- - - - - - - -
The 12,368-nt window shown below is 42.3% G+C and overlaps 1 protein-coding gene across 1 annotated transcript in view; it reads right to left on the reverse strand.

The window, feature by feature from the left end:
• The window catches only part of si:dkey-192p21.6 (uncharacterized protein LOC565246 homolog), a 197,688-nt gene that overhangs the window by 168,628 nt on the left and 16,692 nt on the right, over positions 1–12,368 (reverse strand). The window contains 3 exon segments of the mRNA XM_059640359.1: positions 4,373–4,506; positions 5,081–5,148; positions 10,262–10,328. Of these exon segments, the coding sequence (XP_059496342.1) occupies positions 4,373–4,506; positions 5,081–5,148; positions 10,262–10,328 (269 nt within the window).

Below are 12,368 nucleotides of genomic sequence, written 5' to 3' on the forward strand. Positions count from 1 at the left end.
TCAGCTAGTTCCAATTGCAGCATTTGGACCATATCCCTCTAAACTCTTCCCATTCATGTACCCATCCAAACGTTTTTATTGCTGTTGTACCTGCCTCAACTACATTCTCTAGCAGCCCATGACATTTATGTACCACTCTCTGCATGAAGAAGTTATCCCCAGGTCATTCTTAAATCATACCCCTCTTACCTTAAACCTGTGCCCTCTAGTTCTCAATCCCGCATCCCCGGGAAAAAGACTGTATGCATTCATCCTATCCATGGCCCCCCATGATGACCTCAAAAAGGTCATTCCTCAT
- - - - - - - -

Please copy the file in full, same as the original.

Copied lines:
The 12,368-nt window shown below is 42.3% G+C and overlaps 1 protein-coding gene across 1 annotated transcript in view; it reads right to left on the reverse strand.

The window, feature by feature from the left end:
• The window catches only part of si:dkey-192p21.6 (uncharacterized protein LOC565246 homolog), a 197,688-nt gene that overhangs the window by 168,628 nt on the left and 16,692 nt on the right, over positions 1–12,368 (reverse strand). The window contains 3 exon segments of the mRNA XM_059640359.1: positions 4,373–4,506; positions 5,081–5,148; positions 10,262–10,328. Of these exon segments, the coding sequence (XP_059496342.1) occupies positions 4,373–4,506; positions 5,081–5,148; positions 10,262–10,328 (269 nt within the window).

Below are 12,368 nucleotides of genomic sequence, written 5' to 3' on the forward strand. Positions count from 1 at the left end.
TCAGCTAGTTCCAATTGCAGCATTTGGACCATATCCCTCTAAACTCTTCCCATTCATGTACCCATCCAAACGTTTTTATTGCTGTTGTACCTGCCTCAACTACATTCTCTAGCAGCCCATGACATTTATGTACCACTCTCTGCATGAAGAAGTTATCCCCAGGTCATTCTTAAATCATACCCCTCTTACCTTAAACCTGTGCCCTCTAGTTCTCAATCCCGCATCCCCGGGAAAAAGACTGTATGCATTCATCCTATCCATGGCCCCCCATGATGACCTCAAAAAGGTCATTCCTCAT